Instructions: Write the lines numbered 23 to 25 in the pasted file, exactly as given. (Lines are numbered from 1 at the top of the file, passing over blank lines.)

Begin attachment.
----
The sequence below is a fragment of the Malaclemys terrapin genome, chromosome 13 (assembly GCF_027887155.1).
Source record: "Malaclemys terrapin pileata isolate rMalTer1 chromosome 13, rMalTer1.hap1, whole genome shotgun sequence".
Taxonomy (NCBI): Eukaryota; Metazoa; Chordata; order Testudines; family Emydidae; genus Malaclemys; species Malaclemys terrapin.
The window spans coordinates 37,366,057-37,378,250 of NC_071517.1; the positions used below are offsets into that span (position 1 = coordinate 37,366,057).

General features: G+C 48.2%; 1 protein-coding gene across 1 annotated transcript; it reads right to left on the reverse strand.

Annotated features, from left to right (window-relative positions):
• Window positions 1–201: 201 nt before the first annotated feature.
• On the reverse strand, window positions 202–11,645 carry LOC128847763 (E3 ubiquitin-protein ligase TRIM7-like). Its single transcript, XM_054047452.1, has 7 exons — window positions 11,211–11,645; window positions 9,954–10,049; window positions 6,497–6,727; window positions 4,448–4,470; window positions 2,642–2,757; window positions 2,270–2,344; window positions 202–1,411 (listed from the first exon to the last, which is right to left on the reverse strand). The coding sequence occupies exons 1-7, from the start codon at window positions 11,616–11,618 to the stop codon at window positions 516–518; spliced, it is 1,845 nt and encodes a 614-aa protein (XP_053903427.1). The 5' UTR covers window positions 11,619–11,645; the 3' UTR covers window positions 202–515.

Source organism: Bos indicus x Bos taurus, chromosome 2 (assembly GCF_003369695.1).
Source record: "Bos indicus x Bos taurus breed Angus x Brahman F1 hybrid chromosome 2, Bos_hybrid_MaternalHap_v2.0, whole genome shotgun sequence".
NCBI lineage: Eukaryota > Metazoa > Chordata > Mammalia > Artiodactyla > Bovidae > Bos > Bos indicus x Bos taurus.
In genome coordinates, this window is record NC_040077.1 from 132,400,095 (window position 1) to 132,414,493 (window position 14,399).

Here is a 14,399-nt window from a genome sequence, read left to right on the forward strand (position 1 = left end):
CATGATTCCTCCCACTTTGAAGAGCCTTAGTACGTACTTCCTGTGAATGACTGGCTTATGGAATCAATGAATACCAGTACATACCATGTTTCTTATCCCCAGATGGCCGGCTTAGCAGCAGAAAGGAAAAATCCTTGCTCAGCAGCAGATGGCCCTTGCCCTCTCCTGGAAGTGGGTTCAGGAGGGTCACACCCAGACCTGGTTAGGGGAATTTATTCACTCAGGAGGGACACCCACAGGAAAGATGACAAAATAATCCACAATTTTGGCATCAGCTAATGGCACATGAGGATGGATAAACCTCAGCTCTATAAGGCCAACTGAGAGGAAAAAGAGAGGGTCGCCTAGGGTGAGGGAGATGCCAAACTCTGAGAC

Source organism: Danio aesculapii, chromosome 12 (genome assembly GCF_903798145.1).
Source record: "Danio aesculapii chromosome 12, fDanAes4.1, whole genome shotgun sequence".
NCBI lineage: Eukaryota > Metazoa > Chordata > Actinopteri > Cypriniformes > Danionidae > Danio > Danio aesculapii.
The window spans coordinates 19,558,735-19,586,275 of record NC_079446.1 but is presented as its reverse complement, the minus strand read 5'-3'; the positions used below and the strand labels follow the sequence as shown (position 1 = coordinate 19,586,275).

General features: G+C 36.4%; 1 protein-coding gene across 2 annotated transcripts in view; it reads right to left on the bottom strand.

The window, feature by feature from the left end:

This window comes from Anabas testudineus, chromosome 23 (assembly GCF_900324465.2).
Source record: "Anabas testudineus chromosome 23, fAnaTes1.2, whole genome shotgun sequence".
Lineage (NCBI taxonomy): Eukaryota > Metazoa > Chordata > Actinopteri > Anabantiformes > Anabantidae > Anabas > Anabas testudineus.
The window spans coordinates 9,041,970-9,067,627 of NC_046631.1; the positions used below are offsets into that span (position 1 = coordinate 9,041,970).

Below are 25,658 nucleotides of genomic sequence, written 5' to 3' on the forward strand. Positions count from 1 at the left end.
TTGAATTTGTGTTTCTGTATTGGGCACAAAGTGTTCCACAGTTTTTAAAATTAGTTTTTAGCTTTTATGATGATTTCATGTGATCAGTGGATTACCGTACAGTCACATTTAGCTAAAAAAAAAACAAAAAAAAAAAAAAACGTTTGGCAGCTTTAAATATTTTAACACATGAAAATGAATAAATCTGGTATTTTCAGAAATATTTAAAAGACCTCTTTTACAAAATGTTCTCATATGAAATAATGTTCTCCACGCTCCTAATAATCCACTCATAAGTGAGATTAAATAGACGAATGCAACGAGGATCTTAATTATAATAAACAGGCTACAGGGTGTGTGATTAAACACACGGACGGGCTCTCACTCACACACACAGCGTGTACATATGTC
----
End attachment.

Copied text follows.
Lineage (NCBI taxonomy): Eukaryota > Metazoa > Chordata > Actinopteri > Anabantiformes > Anabantidae > Anabas > Anabas testudineus.
The window spans coordinates 9,041,970-9,067,627 of NC_046631.1; the positions used below are offsets into that span (position 1 = coordinate 9,041,970).

Below are 25,658 nucleotides of genomic sequence, written 5' to 3' on the forward strand. Positions count from 1 at the left end.